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How Georgia is fulfilling its obligations

By Etuna Tsotniashvili
Monday, March 29
On March 26, a shadow report entitled “European Neighbourhood Policy: Implementation of the Objectives of the EU-Georgia Action Plan” was presented at the Tbilisi Marriott Hotel. As part of the presentation Open Society Georgia Foundation experts outlined the results of their monitoring of Georgia's fulfillment of the three priority directions of the ENP AP.

Tamar Pataraia, Revaz Sakevarishvili and Nino Danelia monitored the fulfillment of three priority directions of the ENP AP, namely security, the economy and the media. Georgia's performance in other fields, like rule of law and good governance, sustainable development, environment protection and food safety is being monitored by other organisations. Their conclusions are outlined in three chapters of the report: Promoting the Institutional Environment for the Operation of an Independent Media within the Scope of the European Neighbourhood Policy Action Plan; Implementation of Georgia's Economic Obligations in the Framework of the European Neighbourhood Policy Action Plan and Legislation and Practices; Promotion of Democratic Institutions, Principles of Good Governance and Democratic Control in the Security Sector as Defined by the ENP Action Plan for Georgia.

Nino Danelia, who looked at media issues, stated that the situation in the media sector has worsened in recent years. According to Freedom House, between 2003 and 2008 the quality of media freedom in Georgia declined. In 2003 Georgia had a score of 54 points in this ranking but in 2008 its score was 60 points, the higher score meaning it had less freedom. The Georgian media is still classified as partially free on the basis of this score, but one extra point would put it in the not free category.

“It should be mentioned that the situation in the media sector has worsened. The most problematic issue is the transparency of media ownership, as the media market is not protected from state interference, especially when it comes to the distribution of commercials among TV companies, and editorial independence in the media remains impossible”, Danelia noted.

Revaz Sakevarishvili presented very interesting findings about Georgia's economic development, stating that Georgia’s exports to the EU are very small and further diversification of these is needed. In spite of the fact that EU’s GSP+ gives certain advantages to Georgia, only a few companies and products use these. Sakevarishvili said that in January-November 2009 Georgia’s foreign trade turnover with the EU countries was 1.388 billion USD, 28.1% less than in previous years.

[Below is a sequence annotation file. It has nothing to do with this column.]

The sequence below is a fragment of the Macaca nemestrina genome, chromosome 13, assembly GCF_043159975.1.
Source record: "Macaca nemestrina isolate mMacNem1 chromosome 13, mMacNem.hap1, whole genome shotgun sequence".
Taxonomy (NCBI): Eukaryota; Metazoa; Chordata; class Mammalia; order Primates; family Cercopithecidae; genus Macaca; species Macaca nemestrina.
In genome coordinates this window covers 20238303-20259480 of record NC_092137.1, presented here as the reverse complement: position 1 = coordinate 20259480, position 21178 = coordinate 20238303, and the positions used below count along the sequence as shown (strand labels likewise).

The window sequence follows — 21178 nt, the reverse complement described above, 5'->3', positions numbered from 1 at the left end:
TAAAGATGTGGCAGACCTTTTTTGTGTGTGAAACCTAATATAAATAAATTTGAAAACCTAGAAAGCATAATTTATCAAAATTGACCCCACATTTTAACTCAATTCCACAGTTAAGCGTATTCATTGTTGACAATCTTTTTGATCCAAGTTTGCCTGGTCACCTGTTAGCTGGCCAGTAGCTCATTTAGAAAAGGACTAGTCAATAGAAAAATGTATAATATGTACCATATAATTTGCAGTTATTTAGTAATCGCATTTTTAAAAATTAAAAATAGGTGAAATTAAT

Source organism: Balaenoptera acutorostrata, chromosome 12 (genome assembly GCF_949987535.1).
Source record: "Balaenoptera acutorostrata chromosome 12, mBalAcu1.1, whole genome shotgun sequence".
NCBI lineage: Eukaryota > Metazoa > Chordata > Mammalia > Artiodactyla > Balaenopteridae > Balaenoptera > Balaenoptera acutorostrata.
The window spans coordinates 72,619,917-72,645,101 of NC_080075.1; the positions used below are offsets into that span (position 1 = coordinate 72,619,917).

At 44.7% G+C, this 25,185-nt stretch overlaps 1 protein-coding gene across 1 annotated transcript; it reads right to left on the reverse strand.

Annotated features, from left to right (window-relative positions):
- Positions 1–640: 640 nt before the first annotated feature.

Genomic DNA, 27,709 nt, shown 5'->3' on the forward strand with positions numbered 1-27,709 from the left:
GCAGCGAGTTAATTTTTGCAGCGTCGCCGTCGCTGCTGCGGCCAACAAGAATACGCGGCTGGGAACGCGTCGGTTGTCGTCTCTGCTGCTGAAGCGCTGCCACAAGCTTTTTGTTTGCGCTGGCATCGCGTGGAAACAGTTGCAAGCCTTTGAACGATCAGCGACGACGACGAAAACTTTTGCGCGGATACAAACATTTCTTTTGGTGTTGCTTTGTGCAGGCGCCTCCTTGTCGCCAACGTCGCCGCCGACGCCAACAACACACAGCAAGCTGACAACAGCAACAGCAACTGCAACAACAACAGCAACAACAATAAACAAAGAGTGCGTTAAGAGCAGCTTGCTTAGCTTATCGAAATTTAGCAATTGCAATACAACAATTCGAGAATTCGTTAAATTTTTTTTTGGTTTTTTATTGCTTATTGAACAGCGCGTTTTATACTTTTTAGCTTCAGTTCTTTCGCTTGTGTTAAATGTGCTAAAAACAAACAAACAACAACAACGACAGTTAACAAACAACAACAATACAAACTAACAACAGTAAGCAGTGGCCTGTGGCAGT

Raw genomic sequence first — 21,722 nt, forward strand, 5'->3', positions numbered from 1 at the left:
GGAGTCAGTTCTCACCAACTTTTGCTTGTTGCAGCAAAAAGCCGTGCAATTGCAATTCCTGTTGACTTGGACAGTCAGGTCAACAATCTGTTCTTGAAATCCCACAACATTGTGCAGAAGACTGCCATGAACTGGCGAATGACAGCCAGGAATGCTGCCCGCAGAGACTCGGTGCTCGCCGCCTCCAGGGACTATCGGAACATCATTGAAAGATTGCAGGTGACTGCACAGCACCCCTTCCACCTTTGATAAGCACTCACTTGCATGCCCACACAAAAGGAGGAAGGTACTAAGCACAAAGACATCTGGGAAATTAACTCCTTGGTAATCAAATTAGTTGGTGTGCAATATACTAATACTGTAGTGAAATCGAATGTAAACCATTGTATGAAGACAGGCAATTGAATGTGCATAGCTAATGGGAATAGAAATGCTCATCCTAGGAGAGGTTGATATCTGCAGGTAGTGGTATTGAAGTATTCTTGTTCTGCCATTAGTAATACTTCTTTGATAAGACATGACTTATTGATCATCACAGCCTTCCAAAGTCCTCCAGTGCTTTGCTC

“The pace of introduction of European standards has been slow. At the same time, Asian liberal economic models have also proved acceptable for the Government, which raises an ambiguity regarding development trends, while antimonopoly legislation and institutions still remain a problematic issue,” he said.

Tamar Pataraia monitored the democratisation of the security system. “The control tools of Parliament are weak and unstable and the protection of the rights of soldiers serving in the Georgian Army has not been given enough attention so far”, she said at the presentation.

“Even though currently attention is focused on the Eastern Partnership Programme, partly because it is more recent, it cannot be detached and considered separately from the ENP. Our country has experienced both ups and downs regarding the latter, therefore any progress or regression the country may see in Eastern Partnership Programme implementation will remind us of the lessons we have learned from the ENP. This is why it was important to the OSGF in 2009 to draw the attention of national and international civil society and national and European governments to ENP implementation,” Keti Khutsishvili, Executive Director of the Open Society Georgia Foundation, said at the conference.

The EU-Georgia ENP AP was launched in November 2006. The strategic goals of cooperation between the EU and Georgia were defined in the document. Some representatives of the Georgian civil sector regularly keep track of the implementation of the ENP AP.